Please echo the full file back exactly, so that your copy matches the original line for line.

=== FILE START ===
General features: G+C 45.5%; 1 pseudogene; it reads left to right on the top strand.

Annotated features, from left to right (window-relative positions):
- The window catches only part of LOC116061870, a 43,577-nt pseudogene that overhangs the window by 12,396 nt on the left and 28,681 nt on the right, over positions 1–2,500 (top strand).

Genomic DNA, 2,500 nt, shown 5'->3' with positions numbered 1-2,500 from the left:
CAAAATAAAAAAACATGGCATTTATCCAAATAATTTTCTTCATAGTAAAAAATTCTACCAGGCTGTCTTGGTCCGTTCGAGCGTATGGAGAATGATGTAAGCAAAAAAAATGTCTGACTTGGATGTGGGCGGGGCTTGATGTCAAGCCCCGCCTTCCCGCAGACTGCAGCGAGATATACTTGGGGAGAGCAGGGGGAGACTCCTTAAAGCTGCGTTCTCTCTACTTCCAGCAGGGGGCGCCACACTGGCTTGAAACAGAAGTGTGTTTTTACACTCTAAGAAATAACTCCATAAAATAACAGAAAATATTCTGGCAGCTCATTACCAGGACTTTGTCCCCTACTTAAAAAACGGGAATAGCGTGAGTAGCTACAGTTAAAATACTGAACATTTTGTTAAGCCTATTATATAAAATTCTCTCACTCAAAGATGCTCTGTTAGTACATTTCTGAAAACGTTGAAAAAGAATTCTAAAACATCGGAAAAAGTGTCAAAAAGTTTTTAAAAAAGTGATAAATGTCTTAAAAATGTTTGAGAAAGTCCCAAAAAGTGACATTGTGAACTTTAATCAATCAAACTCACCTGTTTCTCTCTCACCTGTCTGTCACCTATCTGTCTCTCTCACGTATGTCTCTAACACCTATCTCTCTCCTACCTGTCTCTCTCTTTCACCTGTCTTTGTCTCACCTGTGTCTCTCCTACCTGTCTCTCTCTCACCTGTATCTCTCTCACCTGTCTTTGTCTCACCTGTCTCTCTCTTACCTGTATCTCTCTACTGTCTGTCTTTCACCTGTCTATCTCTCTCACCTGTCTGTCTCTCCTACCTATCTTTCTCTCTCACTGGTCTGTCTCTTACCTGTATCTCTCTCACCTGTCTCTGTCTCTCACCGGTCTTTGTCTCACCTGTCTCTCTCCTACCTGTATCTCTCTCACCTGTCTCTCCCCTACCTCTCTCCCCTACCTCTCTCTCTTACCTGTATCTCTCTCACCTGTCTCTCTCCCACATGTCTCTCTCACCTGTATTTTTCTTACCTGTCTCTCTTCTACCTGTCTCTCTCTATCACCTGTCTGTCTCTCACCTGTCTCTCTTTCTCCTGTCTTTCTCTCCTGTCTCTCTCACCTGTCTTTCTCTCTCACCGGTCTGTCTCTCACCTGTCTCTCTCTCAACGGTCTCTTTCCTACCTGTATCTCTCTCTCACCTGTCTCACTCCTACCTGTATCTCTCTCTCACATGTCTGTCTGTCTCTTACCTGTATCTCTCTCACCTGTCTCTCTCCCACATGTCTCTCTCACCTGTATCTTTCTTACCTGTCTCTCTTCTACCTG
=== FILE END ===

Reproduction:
General features: G+C 45.5%; 1 pseudogene; it reads left to right on the top strand.

Annotated features, from left to right (window-relative positions):
- The window catches only part of LOC116061870, a 43,577-nt pseudogene that overhangs the window by 12,396 nt on the left and 28,681 nt on the right, over positions 1–2,500 (top strand).

Genomic DNA, 2,500 nt, shown 5'->3' with positions numbered 1-2,500 from the left:
CAAAATAAAAAAACATGGCATTTATCCAAATAATTTTCTTCATAGTAAAAAATTCTACCAGGCTGTCTTGGTCCGTTCGAGCGTATGGAGAATGATGTAAGCAAAAAAAATGTCTGACTTGGATGTGGGCGGGGCTTGATGTCAAGCCCCGCCTTCCCGCAGACTGCAGCGAGATATACTTGGGGAGAGCAGGGGGAGACTCCTTAAAGCTGCGTTCTCTCTACTTCCAGCAGGGGGCGCCACACTGGCTTGAAACAGAAGTGTGTTTTTACACTCTAAGAAATAACTCCATAAAATAACAGAAAATATTCTGGCAGCTCATTACCAGGACTTTGTCCCCTACTTAAAAAACGGGAATAGCGTGAGTAGCTACAGTTAAAATACTGAACATTTTGTTAAGCCTATTATATAAAATTCTCTCACTCAAAGATGCTCTGTTAGTACATTTCTGAAAACGTTGAAAAAGAATTCTAAAACATCGGAAAAAGTGTCAAAAAGTTTTTAAAAAAGTGATAAATGTCTTAAAAATGTTTGAGAAAGTCCCAAAAAGTGACATTGTGAACTTTAATCAATCAAACTCACCTGTTTCTCTCTCACCTGTCTGTCACCTATCTGTCTCTCTCACGTATGTCTCTAACACCTATCTCTCTCCTACCTGTCTCTCTCTTTCACCTGTCTTTGTCTCACCTGTGTCTCTCCTACCTGTCTCTCTCTCACCTGTATCTCTCTCACCTGTCTTTGTCTCACCTGTCTCTCTCTTACCTGTATCTCTCTACTGTCTGTCTTTCACCTGTCTATCTCTCTCACCTGTCTGTCTCTCCTACCTATCTTTCTCTCTCACTGGTCTGTCTCTTACCTGTATCTCTCTCACCTGTCTCTGTCTCTCACCGGTCTTTGTCTCACCTGTCTCTCTCCTACCTGTATCTCTCTCACCTGTCTCTCCCCTACCTCTCTCCCCTACCTCTCTCTCTTACCTGTATCTCTCTCACCTGTCTCTCTCCCACATGTCTCTCTCACCTGTATTTTTCTTACCTGTCTCTCTTCTACCTGTCTCTCTCTATCACCTGTCTGTCTCTCACCTGTCTCTCTTTCTCCTGTCTTTCTCTCCTGTCTCTCTCACCTGTCTTTCTCTCTCACCGGTCTGTCTCTCACCTGTCTCTCTCTCAACGGTCTCTTTCCTACCTGTATCTCTCTCTCACCTGTCTCACTCCTACCTGTATCTCTCTCTCACATGTCTGTCTGTCTCTTACCTGTATCTCTCTCACCTGTCTCTCTCCCACATGTCTCTCTCACCTGTATCTTTCTTACCTGTCTCTCTTCTACCTG